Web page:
Chalk stone is a soft stone that crumbles easily and quickly dissolves in rain. Beaten chalk stone symbolizes the complete destruction of the altars of idolatry. When Israel's inhabitants destroy all forms of idolatry and false worship from their land and hearts, as if making all the stones of the idolatrous altars into chalk stone, then their iniquity will also be purged.
Woe to the crown of pride, to the drunkards of Ephraim, whose glorious beauty is a fading flower.
Isaiah denounces the northern kingdom, Ephraim, pronouncing upon its people woe, or severe anguish and distress, resulting from God's judgments. The "crown of pride" is Samaria, the capital of Ephraim. Its walled city stood on a hill, perhaps presenting the image of a crown, and its people were full of pride (Isaiah 9:9).
Isaiah accuses Samaria of drunkenness (Isaiah 28:1, 3), and Ephraim is also singled out for drunkenness in Hosea 7:5, 14. Not simply literal drunkenness is condemned here but also the spiritual drunkenness of sin and apostasy. Samaria was a flourishing and glorious community, but its time of glory passed away like a fading flower.
Therefore this iniquity shall be to you as a breach ready to fall, swelling out in a high wall, whose breaking cometh suddenly at an instant.
Isaiah compares ancient Judah's iniquity to a large crack in the outside wall that protects Jerusalem. The crack expands, weakening the wall until it suddenly crumbles. Similarly, Judah's inhabitants have been weakened through sin. Their iniquity increases, like the crack in the wall, until their enemies are able to enter through the breach and destroy their nation. This excellent description illustrates the effect of sin on all. Even a little sin, not repented of, can be like a crack in a wall, which can grow larger and larger until it leads to spiritual destruction.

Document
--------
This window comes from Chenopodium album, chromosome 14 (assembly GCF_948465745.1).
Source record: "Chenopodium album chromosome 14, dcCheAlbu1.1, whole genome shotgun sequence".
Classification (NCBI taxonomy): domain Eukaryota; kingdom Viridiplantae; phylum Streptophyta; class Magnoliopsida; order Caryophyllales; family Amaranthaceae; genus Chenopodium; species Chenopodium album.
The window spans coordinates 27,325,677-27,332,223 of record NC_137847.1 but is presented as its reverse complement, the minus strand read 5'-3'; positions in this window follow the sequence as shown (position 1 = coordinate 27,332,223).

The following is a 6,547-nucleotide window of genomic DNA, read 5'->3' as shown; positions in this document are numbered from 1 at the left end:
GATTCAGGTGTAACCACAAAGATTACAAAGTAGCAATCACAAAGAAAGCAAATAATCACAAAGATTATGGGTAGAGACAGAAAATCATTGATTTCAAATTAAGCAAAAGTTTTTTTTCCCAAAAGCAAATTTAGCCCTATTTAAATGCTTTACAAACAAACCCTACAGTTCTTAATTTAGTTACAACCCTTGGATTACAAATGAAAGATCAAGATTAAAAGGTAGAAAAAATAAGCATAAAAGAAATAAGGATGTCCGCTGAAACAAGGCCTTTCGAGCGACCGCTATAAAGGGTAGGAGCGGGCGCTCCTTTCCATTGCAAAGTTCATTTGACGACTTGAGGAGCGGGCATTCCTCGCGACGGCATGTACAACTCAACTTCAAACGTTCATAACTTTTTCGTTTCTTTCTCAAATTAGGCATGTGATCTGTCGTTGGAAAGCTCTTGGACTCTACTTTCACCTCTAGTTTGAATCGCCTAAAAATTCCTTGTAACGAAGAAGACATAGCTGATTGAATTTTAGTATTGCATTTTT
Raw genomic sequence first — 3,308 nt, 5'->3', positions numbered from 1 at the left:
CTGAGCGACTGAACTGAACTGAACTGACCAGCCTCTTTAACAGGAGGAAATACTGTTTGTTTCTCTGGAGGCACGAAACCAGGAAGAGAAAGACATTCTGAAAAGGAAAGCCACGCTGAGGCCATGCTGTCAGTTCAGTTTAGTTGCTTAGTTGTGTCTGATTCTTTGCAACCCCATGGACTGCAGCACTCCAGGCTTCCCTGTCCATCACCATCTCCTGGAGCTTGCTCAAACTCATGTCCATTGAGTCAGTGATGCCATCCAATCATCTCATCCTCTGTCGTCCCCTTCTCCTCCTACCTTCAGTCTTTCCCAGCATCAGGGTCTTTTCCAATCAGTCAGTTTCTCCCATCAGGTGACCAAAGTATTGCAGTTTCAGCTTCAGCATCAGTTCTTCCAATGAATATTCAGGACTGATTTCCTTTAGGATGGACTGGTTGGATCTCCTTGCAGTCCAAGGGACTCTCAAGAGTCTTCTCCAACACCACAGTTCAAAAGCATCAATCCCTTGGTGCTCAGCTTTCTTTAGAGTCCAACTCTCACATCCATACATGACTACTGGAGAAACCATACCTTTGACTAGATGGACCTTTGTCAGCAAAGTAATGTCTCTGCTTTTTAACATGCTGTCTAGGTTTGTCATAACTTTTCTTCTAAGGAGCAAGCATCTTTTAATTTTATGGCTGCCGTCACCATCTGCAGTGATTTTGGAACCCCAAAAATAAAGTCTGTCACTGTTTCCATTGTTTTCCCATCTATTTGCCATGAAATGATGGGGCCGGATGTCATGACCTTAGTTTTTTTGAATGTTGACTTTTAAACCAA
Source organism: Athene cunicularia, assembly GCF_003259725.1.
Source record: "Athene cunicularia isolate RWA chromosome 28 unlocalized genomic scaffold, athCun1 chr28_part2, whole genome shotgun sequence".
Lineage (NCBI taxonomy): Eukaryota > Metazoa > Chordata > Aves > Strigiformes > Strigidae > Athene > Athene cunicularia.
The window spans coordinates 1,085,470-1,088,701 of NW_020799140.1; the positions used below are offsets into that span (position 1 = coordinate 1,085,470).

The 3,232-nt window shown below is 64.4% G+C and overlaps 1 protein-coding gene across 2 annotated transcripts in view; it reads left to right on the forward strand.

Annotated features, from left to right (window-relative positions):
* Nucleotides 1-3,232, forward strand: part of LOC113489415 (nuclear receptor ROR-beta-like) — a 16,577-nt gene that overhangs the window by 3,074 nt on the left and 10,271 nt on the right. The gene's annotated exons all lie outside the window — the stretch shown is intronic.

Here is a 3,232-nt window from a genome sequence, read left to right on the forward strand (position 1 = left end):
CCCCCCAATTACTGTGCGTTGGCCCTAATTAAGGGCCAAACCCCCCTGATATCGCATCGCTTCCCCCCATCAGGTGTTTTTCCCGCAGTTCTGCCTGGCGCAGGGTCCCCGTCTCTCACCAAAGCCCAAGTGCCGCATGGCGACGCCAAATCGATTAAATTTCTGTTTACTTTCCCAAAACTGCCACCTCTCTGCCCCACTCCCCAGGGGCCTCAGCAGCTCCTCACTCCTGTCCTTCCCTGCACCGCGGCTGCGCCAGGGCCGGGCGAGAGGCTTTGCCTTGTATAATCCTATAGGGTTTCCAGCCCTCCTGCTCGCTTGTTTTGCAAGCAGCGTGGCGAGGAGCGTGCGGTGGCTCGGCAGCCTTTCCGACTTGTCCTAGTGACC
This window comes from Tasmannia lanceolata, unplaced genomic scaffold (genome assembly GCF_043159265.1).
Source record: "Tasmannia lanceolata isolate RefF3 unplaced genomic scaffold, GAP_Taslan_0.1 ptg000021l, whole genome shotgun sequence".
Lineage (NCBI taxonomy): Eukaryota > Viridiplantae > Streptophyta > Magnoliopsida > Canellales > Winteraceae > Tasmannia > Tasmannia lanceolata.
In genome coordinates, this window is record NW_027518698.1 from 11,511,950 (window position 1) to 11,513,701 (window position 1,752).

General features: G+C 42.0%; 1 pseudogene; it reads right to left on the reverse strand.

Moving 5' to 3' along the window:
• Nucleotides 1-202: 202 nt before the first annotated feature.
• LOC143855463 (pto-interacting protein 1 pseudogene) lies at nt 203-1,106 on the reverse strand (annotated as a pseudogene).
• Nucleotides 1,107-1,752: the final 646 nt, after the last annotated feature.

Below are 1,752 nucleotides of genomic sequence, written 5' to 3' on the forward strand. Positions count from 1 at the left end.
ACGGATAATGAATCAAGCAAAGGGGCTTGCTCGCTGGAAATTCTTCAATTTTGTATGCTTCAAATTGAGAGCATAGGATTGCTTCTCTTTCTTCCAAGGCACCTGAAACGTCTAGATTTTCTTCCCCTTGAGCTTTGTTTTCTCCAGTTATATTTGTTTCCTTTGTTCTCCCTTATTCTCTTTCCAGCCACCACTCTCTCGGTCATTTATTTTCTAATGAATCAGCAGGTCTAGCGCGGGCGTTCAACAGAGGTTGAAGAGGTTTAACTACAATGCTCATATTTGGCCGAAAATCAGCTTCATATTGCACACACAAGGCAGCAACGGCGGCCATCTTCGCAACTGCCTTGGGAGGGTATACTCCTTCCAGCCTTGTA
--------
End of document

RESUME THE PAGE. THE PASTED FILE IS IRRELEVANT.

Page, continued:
And he shall break it as the breaking of the potters' vessel that is broken in pieces; he shall not spare: so that there shall not be found in the bursting of it a sherd to take fire from the hearth, or to take water withal out of the pit.
In Isaiah 30:1–17, the prophet lists sins of ancient Judah. The nation does not take counsel from the Lord, does not pray to the Lord, trusts Egypt and its horses rather than the Lord, carries its riches to Egypt, rejects the prophets and seers and desires them to prophesy "smooth things" and lies, and despises God's word.
In verse 14, Isaiah likens the destruction of Judah to a shattered clay vessel that can no longer serve its original purpose. Not a single shard, a fragment of the shattered vessel, is large enough to serve as a scoop "to take fire from the hearth" or "to take water" from a pool. Similarly, Judah's sinful inhabitants are not suitable to serve as God's holy people in any way.
Because the palaces shall be forsaken; the multitude of the city shall be left; the forts and towers shall be for dens for ever, a joy of wild asses, a pasture of flocks.